BTW, I'm not sure why this was the issue that lured me past the lurker line, but I've been reading you ever since you resumed blogging. Your voice was something I didn't even realize I missed: it wasn't until you pointed it out that I realized how underrepresented the truly left-wing perspective is in the blogosphere. Keep up the good work.

Karl Franz Ochstradt said...

For what it's worth, "abortion is fucked up but should remain legal" isn't just something cooked up in a DLC laboratory, it's also how a lot of people genuinely feel.

Hmmm.

A lot of people also

genuinely feel

it's fine to murder whole nations if their native populace doesn't want to give up a certain natural resource.

So let's go steal some oil, kill some ragheads, rape some hadjiwomen, and eat some little camel jockey babies after roasting them alive on a spit to get their parents to yield... eh, what?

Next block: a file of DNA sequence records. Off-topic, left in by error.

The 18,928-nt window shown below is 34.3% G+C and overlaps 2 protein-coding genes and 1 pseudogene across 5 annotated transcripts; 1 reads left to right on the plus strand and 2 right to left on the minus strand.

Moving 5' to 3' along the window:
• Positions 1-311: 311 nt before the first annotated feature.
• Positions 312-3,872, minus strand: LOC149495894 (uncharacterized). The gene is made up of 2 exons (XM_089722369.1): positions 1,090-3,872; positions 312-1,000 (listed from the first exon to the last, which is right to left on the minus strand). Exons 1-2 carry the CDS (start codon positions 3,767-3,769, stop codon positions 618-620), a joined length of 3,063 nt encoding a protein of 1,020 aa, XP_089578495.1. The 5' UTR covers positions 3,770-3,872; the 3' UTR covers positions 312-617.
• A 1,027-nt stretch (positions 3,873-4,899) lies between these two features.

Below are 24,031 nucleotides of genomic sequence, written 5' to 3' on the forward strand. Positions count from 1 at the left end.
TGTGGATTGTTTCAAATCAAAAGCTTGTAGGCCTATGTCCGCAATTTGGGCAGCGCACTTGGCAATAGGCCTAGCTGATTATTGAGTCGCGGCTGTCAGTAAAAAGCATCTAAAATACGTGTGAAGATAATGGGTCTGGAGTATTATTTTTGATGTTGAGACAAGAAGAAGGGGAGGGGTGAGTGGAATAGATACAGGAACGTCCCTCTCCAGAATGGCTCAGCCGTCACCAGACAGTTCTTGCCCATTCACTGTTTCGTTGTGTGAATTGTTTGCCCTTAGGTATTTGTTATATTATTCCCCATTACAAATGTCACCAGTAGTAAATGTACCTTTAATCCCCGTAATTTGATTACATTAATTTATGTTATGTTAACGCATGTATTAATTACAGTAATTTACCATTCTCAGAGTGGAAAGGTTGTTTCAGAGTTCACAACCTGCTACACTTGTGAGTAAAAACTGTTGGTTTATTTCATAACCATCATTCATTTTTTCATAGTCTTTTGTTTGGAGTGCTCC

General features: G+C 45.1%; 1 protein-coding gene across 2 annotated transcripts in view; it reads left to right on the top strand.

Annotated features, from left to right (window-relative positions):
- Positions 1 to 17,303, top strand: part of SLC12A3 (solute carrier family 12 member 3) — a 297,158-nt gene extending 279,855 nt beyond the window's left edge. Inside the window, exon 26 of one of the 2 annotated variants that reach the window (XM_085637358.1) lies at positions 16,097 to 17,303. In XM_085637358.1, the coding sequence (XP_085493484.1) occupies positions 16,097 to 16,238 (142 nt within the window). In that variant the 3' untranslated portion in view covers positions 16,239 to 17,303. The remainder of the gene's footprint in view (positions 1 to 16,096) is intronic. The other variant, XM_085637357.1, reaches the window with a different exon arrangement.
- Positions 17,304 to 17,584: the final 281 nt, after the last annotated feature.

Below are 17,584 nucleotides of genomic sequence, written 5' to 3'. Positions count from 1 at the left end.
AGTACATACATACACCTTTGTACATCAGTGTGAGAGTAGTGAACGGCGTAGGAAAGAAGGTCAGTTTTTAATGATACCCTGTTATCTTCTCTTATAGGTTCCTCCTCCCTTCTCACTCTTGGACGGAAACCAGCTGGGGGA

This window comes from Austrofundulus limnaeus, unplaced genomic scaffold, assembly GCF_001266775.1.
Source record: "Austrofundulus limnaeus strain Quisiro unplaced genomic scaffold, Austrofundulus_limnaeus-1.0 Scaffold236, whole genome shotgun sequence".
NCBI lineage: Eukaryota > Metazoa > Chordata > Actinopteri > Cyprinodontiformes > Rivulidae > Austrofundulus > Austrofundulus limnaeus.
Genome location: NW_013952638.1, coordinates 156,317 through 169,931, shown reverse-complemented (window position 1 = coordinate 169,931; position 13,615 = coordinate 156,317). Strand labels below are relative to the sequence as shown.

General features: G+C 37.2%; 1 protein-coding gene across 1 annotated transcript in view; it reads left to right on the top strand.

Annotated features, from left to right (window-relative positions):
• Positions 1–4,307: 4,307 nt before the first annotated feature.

Civilized, if discussed whilst holding a bone china cup of Earl Grey with a pinky-finger hosting rigor mortis.

Very civilized.

Unfortunate, and we are truly saddened on behalf of those stressed or inconvenienced by these tactics, of course.

Of course.

Anonymous said...

Yeah, people are messed up. I don't really disagree with what you wrote because it's the kind of thing I think about as well. I'm a hypocrite and most of my opinions end up clashing.

Phil K. said...

Asking me to do the dance where I define abortion as bad but necessary empowers the people I disagree with

Banal, inconvenient reality rears its head again.

Anonymous said...

I think you're absolutely right. I, for one, do not think the issue is particularly "complicated." To me, the issue is not about "when (human) life begins" or any such "complicated" metaphysical question. The issue is about forced parenthood. It's about minimal freedom, freedom of one's own body. It's about not treating women as things, as machines, as incubators, as means to an end, rather than as ends in themselves. It's a slam dunk, no brainer.